Ratings of Other Products and Services

There are other products or services that are also rated, by government agencies and by private firms. Describe another product or service that is rated by a government agency and by private firms

One of the products that are rated by a government agency is drugs. The ratings are made based on evidence that is scientifically proven on the potential harm in society and individual lives. For instance, the heroine’s rate in terms of danger is 2.75/3.

A private firm in the US such as Johnson and Johnson offers a variety of health products. According to the fortune 500 rankings, its health products have been rated at 103 (Narain, 2008, p. 2).

What characteristics do the government agency rate? What characteristics do the private firms rate?

In rating drugs, the government as well as private firms look at benefits or harm that the rated products have on society or individuals (Conner & Gierach, 1993, p 94). For instance, they look at the number of users of products, the number of deaths caused, and its dangers or benefits.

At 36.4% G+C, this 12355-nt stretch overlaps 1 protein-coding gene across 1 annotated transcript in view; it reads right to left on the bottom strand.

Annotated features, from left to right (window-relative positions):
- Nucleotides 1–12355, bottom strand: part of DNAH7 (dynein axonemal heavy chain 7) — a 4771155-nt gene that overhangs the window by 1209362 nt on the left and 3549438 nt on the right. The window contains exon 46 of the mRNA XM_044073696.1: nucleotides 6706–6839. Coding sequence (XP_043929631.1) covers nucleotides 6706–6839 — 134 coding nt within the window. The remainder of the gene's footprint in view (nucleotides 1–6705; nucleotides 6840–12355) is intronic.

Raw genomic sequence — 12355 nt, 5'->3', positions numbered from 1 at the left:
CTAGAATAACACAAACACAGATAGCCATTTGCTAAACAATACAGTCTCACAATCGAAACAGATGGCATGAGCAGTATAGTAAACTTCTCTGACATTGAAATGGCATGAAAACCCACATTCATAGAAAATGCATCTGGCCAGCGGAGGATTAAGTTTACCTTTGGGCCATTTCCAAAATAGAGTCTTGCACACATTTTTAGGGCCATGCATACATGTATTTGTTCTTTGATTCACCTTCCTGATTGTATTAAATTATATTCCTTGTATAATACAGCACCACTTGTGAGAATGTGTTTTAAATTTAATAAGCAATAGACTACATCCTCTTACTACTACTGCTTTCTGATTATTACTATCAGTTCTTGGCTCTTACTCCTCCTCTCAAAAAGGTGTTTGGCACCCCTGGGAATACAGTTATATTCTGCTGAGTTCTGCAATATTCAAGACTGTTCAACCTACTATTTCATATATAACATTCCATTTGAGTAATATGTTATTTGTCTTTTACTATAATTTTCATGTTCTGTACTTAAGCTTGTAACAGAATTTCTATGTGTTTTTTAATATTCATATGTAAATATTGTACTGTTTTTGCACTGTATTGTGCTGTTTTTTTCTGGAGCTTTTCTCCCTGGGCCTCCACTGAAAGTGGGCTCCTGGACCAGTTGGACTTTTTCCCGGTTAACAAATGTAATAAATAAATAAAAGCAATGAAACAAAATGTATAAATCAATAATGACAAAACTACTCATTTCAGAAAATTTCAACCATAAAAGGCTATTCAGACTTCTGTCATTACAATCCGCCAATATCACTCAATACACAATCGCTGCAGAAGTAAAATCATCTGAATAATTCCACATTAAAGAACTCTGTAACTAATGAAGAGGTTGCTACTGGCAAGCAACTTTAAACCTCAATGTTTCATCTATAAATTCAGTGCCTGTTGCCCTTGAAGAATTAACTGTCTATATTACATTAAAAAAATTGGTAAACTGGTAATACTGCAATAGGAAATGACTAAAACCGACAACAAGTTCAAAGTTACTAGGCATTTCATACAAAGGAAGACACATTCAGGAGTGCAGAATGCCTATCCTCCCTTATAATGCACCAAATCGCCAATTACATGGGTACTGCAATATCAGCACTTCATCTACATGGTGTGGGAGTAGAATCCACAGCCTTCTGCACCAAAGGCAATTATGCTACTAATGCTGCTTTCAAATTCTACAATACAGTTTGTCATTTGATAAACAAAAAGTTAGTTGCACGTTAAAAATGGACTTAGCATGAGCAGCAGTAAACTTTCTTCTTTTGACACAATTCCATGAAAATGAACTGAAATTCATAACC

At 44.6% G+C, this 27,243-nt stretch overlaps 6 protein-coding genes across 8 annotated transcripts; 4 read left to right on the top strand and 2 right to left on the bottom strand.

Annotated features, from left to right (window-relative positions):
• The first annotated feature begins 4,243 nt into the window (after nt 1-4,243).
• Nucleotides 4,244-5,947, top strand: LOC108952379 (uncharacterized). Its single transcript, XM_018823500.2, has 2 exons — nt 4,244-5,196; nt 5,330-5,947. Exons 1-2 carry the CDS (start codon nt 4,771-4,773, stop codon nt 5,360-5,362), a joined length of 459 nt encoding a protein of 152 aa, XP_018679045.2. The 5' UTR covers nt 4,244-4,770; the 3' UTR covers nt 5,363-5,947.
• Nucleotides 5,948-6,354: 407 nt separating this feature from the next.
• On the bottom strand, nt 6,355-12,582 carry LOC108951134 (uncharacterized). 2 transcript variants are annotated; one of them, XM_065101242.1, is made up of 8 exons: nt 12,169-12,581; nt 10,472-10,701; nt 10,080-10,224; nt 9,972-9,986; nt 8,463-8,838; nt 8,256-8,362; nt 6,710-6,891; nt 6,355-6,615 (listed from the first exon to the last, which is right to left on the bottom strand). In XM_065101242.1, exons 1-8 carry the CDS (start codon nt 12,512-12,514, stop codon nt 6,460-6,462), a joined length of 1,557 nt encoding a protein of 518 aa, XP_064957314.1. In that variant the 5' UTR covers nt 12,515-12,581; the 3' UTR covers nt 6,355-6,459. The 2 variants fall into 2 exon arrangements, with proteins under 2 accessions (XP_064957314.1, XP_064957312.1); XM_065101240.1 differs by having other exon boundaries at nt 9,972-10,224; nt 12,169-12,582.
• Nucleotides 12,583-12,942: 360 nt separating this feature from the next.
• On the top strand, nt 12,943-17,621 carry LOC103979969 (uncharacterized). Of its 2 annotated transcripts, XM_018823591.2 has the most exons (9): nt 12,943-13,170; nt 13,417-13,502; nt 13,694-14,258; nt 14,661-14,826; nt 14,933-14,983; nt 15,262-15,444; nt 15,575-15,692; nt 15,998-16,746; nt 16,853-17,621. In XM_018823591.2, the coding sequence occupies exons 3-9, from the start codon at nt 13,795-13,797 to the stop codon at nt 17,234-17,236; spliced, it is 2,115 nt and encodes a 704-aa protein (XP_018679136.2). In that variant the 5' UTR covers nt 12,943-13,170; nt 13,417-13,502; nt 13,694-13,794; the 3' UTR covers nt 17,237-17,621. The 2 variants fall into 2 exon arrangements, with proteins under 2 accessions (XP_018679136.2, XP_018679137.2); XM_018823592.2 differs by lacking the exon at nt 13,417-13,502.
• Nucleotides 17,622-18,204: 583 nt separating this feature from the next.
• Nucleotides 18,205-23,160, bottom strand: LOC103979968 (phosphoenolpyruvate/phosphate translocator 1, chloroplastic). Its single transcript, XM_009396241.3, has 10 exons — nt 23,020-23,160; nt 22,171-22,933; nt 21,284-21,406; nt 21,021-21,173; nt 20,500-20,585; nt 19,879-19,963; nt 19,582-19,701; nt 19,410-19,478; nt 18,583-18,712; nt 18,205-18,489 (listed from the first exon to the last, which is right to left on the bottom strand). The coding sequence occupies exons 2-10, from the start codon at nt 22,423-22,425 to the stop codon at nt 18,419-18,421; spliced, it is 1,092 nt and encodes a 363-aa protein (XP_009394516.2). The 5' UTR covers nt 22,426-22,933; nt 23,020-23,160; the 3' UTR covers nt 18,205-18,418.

Conner, R. & Gierach, J. E. 1993. The drug debate. Web.

King, S. P. 1997. National competition policy. Web.

Mankiw, G.N. 2009. Principles of economics, Volume 1. New York: Cengage Learning.

Narain, J.2008. Malaria in the South-East Asia Region: Myth & the reality. Web.

Newton, P. et al. 2001. Fake artesunate in Southeast Asia. Web.

Olliaro, P. & Taylor, W. 2004. Developing artemisinin based drug combinations for the treatment of drug resistant falciparum malaria: A review. Web.